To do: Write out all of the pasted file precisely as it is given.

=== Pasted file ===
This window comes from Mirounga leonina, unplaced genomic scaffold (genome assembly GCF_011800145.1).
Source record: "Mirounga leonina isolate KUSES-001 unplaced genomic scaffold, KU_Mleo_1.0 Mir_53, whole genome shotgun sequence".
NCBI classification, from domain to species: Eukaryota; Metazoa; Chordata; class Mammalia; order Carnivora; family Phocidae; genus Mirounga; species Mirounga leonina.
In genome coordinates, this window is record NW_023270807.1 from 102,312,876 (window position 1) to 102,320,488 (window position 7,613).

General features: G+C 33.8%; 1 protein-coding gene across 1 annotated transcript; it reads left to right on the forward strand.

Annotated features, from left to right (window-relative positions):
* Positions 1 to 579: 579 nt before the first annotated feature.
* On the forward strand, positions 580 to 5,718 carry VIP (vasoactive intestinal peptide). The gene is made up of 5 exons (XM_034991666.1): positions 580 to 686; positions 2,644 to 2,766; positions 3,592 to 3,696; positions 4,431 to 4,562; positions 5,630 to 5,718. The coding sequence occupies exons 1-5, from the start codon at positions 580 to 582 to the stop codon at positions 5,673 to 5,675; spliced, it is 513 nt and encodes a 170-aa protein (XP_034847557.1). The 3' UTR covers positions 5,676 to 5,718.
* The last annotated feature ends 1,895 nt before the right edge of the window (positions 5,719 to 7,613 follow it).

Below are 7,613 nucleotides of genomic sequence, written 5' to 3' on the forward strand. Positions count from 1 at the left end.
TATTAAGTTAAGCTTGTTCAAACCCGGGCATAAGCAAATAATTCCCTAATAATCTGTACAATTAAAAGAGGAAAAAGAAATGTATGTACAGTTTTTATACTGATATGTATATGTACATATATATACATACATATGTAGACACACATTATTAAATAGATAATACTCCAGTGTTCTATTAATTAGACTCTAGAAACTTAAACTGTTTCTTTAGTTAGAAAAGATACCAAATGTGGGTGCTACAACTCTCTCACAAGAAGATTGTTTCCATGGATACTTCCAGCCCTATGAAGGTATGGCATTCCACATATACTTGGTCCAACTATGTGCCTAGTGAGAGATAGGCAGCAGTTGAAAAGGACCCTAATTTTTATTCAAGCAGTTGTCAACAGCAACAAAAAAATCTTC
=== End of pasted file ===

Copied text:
This window comes from Mirounga leonina, unplaced genomic scaffold (genome assembly GCF_011800145.1).
Source record: "Mirounga leonina isolate KUSES-001 unplaced genomic scaffold, KU_Mleo_1.0 Mir_53, whole genome shotgun sequence".
NCBI classification, from domain to species: Eukaryota; Metazoa; Chordata; class Mammalia; order Carnivora; family Phocidae; genus Mirounga; species Mirounga leonina.
In genome coordinates, this window is record NW_023270807.1 from 102,312,876 (window position 1) to 102,320,488 (window position 7,613).

General features: G+C 33.8%; 1 protein-coding gene across 1 annotated transcript; it reads left to right on the forward strand.

Annotated features, from left to right (window-relative positions):
* Positions 1 to 579: 579 nt before the first annotated feature.
* On the forward strand, positions 580 to 5,718 carry VIP (vasoactive intestinal peptide). The gene is made up of 5 exons (XM_034991666.1): positions 580 to 686; positions 2,644 to 2,766; positions 3,592 to 3,696; positions 4,431 to 4,562; positions 5,630 to 5,718. The coding sequence occupies exons 1-5, from the start codon at positions 580 to 582 to the stop codon at positions 5,673 to 5,675; spliced, it is 513 nt and encodes a 170-aa protein (XP_034847557.1). The 3' UTR covers positions 5,676 to 5,718.
* The last annotated feature ends 1,895 nt before the right edge of the window (positions 5,719 to 7,613 follow it).

Below are 7,613 nucleotides of genomic sequence, written 5' to 3' on the forward strand. Positions count from 1 at the left end.
TATTAAGTTAAGCTTGTTCAAACCCGGGCATAAGCAAATAATTCCCTAATAATCTGTACAATTAAAAGAGGAAAAAGAAATGTATGTACAGTTTTTATACTGATATGTATATGTACATATATATACATACATATGTAGACACACATTATTAAATAGATAATACTCCAGTGTTCTATTAATTAGACTCTAGAAACTTAAACTGTTTCTTTAGTTAGAAAAGATACCAAATGTGGGTGCTACAACTCTCTCACAAGAAGATTGTTTCCATGGATACTTCCAGCCCTATGAAGGTATGGCATTCCACATATACTTGGTCCAACTATGTGCCTAGTGAGAGATAGGCAGCAGTTGAAAAGGACCCTAATTTTTATTCAAGCAGTTGTCAACAGCAACAAAAAAATCTTC